BBC director general Mark Thompson has set out a number of initiatives he believes will restore trust between the public broadcaster and the British public.
The initiatives, outlined in a speech to MPs in London last night, follow accusations that the public have lost faith in the BBC and other broadcasters, after a string of recent scandals.
Commercial broadcasters ITV, GMTV and Channel 4 were found guilty of running fraudulent phone quizzes, and the BBC has admitted that it made mistakes in putting misleading information about the Queen in a documentary.
The initiatives outlined by Thompson include an attempt to transform the way the BBC connects with the public, by setting up a specific portal which will offer political coverage and analysis to every secondary school in the UK.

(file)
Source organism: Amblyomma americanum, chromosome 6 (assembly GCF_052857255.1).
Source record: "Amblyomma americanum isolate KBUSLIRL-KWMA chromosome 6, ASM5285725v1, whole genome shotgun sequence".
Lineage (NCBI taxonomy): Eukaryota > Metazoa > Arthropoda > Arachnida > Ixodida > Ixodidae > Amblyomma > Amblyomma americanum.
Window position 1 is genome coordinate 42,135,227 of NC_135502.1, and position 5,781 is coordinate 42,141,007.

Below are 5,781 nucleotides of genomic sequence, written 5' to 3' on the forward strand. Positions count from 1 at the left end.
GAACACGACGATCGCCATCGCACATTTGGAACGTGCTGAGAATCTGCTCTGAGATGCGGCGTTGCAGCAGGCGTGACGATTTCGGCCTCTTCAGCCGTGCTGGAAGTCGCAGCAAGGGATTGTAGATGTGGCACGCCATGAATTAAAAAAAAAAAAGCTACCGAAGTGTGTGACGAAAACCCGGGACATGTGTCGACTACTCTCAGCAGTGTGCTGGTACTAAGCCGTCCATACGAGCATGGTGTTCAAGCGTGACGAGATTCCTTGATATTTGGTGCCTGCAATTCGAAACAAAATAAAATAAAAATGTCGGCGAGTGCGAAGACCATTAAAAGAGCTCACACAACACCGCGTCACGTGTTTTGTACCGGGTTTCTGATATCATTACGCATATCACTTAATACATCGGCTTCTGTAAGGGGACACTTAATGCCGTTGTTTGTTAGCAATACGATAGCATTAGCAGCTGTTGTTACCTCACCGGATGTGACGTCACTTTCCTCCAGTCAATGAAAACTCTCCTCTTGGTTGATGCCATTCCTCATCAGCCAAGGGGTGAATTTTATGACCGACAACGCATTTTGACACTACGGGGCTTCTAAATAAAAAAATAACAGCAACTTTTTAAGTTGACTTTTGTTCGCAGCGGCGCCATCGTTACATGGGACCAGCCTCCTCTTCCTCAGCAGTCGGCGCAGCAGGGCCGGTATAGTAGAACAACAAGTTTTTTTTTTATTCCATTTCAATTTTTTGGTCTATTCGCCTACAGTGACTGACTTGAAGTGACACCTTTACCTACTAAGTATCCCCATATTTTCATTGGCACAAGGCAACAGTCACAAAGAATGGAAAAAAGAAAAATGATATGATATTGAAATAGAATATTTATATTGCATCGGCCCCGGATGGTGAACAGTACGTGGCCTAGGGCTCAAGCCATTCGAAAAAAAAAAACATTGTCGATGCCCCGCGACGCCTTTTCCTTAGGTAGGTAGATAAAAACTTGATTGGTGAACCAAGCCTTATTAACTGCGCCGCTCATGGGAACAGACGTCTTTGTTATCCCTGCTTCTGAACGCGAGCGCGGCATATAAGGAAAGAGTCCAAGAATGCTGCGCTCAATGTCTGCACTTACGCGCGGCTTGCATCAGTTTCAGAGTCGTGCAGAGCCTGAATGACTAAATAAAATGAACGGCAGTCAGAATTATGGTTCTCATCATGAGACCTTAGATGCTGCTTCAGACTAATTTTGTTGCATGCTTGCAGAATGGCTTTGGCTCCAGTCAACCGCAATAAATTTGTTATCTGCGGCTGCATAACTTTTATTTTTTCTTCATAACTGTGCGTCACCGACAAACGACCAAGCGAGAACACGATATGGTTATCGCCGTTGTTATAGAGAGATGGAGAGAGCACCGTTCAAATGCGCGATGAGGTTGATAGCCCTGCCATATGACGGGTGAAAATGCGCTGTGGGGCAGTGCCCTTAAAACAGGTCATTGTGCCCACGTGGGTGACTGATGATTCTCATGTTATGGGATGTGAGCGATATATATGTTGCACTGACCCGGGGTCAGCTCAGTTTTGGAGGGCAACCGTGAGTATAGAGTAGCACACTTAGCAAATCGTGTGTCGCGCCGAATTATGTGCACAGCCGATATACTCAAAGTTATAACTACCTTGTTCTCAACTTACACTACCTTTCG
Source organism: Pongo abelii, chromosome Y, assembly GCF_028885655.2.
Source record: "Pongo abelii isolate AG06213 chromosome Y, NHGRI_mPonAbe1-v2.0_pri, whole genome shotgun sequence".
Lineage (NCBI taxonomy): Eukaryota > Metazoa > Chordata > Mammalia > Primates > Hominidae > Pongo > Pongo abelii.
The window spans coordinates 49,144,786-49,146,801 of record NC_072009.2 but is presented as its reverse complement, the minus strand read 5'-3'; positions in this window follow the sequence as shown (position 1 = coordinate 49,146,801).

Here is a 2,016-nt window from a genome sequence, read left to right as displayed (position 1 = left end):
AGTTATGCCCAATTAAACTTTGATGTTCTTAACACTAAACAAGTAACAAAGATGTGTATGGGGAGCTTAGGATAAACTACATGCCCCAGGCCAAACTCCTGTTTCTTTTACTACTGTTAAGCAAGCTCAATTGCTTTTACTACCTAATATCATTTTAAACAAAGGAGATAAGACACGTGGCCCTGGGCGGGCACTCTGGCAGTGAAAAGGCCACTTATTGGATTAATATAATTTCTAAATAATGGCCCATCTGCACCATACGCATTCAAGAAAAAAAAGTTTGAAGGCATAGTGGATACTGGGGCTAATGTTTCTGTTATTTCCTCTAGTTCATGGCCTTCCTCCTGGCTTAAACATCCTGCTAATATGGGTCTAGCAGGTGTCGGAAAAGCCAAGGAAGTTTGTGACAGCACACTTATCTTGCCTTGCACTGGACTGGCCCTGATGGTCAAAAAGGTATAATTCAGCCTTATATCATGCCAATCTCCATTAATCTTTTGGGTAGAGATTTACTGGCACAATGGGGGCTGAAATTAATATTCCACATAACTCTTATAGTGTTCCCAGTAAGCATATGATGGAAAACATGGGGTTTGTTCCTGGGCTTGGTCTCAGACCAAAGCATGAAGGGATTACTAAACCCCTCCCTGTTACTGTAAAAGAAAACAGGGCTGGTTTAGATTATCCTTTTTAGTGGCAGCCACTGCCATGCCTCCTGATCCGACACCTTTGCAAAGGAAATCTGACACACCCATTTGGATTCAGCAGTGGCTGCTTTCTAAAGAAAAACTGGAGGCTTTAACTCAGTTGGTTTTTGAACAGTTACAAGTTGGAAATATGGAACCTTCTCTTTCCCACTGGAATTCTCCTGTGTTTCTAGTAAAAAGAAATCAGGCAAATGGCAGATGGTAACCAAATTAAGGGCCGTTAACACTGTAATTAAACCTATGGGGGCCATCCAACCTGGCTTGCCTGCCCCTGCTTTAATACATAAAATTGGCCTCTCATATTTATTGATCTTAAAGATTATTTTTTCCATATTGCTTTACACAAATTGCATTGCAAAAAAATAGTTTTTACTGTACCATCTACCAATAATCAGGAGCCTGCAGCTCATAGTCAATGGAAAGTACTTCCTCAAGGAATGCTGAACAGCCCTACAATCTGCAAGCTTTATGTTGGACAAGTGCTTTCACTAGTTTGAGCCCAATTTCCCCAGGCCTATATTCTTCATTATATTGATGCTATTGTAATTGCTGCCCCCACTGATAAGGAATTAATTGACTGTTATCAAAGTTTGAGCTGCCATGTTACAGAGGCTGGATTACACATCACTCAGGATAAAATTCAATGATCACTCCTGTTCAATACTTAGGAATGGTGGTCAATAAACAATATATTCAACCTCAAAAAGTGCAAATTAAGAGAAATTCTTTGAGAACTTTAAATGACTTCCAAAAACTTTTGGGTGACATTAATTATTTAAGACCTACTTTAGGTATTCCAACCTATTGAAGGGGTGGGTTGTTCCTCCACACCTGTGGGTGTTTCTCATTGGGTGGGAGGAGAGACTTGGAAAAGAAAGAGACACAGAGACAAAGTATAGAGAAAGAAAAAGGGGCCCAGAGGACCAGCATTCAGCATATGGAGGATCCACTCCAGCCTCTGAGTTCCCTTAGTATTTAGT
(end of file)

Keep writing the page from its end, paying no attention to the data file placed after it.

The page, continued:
Additionally, the BBC says it will work with partners like Reuters Institute and university departments to provide access to its multimedia journalism training and resources.
Meanwhile, Thompson has ruled out calls for tighter regulation of the press, although he admits the relationship between the public and media has been damaged.
Thompson has also declined to end to tough political interviews, saying the public did not want to see “less rigour” in questioning of politicians and public figures.